Association between renal replacement therapy in critically ill patients with severe acute kidney injury and mortality

Sean M. Bagshaw, Shigehiko Uchino, John A. Kellum, Hiroshi Morimatsu, Stanislao Morgera, Miet Schetz, Ian Tan, Catherine Bouman, Etienne Macedo, Noel Gibney, Ashita Tolwani, Heleen M. Oudemans-van Straaten, Claudio Ronco, Rinaldo Bellomo

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To evaluate the characteristics and outcomes of critically ill patients with severe acute kidney injury (AKI) treated and not treated with renal replacement therapy (RRT). Secondary analysis of a multi-centre cohort study. Primary exposure was RRT. Primary outcome was propensity and multi-variable adjusted-hospital mortality. We studied 1250 patients (71.3%) who received and 502 (28.7%) who did not receive RRT. Reasons for not starting RRT (not mutually exclusive) were limitations of support (33.6%, n = 169), adequate urine output (46.2%; n = 232), plan to observe (56.4%; n = 283), and advanced age (12.6%; n = 63). Mortality was higher in those not receiving RRT due to limitations and advanced age but lower for adequate urine output and plan to observe. Propensity and multi-variable adjusted analysis showed no statistical difference in hospital mortality (adj-OR 1.47; 95% CI, 0.93-2.24) in patients receiving RRT. Results were similar in a sensitivity analysis restricted to patients fulfilling risk, injury, failure, loss, end-stage kidney disease-FAILURE criteria (37.0%; n = 446) (adj-OR 1.36; 95% CI, 0.70-2.66). In this cohort, reasons for not starting RRT included limitations of support and perception of impending renal recovery. Despite similar risk of mortality after adjusting for selection bias and confounders, RRT-treated patients were fundamentally different from non-treated patients across a spectrum of variables that precludes valid comparison in observational data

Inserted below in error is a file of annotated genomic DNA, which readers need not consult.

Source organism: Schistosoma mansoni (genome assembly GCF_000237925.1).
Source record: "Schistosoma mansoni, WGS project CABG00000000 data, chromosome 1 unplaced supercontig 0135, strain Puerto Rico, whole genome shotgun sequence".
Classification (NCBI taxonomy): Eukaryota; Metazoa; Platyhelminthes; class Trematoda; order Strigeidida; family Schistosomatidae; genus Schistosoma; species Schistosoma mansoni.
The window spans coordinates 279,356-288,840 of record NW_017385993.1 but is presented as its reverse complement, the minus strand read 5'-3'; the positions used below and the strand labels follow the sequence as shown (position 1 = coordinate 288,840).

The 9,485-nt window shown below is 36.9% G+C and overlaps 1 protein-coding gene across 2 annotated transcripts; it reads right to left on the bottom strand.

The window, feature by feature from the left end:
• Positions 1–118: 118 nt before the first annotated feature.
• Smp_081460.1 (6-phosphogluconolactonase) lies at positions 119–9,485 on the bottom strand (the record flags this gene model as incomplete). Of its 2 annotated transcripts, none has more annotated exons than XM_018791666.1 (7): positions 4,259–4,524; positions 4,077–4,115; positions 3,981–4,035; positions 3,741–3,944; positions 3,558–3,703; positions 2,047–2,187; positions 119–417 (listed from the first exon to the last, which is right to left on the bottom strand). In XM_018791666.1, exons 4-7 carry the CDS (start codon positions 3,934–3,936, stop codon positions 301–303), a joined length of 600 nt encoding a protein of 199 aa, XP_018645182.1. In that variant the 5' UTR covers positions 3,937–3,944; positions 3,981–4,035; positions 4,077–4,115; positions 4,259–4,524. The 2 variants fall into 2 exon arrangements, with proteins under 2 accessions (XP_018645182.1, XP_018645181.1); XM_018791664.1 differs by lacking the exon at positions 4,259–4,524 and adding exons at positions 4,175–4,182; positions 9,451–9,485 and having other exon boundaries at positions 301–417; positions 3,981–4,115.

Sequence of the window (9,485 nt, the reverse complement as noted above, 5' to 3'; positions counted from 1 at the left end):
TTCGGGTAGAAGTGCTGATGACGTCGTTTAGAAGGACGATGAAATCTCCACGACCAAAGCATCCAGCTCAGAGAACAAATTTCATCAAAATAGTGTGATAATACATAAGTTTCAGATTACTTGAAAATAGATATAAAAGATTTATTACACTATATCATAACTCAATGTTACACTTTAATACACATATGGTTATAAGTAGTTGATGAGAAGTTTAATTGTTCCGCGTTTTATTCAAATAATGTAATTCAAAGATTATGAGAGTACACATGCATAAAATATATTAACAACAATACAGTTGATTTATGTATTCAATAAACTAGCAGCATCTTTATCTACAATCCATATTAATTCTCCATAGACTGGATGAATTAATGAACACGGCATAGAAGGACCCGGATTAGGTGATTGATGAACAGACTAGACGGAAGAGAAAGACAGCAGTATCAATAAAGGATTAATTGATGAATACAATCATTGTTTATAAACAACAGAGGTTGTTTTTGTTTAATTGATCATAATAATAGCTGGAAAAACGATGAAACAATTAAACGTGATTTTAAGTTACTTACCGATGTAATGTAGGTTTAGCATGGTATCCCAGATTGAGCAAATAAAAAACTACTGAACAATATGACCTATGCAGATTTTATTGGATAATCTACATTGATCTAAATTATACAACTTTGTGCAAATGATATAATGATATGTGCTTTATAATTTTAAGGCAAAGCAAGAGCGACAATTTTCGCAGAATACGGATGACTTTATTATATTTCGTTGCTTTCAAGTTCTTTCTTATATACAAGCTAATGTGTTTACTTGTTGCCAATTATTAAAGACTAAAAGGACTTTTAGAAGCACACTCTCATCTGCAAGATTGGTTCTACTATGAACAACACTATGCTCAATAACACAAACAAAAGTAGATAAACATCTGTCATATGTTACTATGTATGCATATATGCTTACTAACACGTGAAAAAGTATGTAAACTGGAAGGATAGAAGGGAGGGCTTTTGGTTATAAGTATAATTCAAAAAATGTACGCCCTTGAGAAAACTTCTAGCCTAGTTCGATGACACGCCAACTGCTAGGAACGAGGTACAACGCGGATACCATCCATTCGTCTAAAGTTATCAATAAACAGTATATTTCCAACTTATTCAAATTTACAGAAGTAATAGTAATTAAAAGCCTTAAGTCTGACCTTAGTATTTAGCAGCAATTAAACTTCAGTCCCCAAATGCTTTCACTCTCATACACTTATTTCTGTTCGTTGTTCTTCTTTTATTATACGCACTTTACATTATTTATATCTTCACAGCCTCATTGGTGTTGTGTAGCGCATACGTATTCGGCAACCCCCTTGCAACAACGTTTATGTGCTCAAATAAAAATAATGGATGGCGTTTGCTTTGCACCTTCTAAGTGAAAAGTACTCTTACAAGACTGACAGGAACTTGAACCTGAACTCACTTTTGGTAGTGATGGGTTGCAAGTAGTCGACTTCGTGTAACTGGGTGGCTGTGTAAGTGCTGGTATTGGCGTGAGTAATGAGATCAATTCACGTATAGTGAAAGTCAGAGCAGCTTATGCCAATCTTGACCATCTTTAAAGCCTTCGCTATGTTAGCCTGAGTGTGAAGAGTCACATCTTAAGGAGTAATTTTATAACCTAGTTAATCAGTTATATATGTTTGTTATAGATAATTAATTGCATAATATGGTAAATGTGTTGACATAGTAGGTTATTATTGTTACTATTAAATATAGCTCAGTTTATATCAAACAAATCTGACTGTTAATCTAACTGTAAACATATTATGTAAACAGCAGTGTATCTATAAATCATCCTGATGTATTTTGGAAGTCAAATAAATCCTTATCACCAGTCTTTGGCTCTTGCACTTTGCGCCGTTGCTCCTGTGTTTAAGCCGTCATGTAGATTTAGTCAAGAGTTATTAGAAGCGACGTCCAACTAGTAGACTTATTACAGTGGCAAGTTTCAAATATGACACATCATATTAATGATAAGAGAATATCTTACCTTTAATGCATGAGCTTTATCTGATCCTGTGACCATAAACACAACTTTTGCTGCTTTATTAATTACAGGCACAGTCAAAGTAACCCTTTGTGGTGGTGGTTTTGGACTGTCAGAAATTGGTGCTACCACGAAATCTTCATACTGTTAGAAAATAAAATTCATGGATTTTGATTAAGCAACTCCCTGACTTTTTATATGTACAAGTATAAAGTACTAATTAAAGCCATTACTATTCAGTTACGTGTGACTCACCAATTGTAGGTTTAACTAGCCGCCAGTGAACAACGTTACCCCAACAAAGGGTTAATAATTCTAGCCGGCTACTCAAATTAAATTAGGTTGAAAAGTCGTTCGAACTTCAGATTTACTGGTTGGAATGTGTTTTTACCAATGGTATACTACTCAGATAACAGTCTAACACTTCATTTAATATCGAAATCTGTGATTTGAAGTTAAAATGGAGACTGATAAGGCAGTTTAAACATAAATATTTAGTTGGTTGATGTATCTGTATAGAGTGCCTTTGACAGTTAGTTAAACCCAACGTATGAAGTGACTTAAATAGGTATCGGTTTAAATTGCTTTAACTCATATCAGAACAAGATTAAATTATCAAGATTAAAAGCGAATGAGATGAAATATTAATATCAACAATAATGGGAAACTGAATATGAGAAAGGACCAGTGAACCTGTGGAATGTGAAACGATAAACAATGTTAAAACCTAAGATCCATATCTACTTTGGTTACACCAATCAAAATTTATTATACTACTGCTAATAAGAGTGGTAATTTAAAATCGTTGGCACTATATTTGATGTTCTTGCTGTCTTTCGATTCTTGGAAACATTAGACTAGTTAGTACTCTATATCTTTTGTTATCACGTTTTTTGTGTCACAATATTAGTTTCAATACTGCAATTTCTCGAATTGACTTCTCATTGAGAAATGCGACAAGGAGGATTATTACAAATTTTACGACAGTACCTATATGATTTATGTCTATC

Original languageEnglish
Pages (from-to)1011-1018
JournalJournal of Critical Care
Issue number6
Publication statusPublished - 2013

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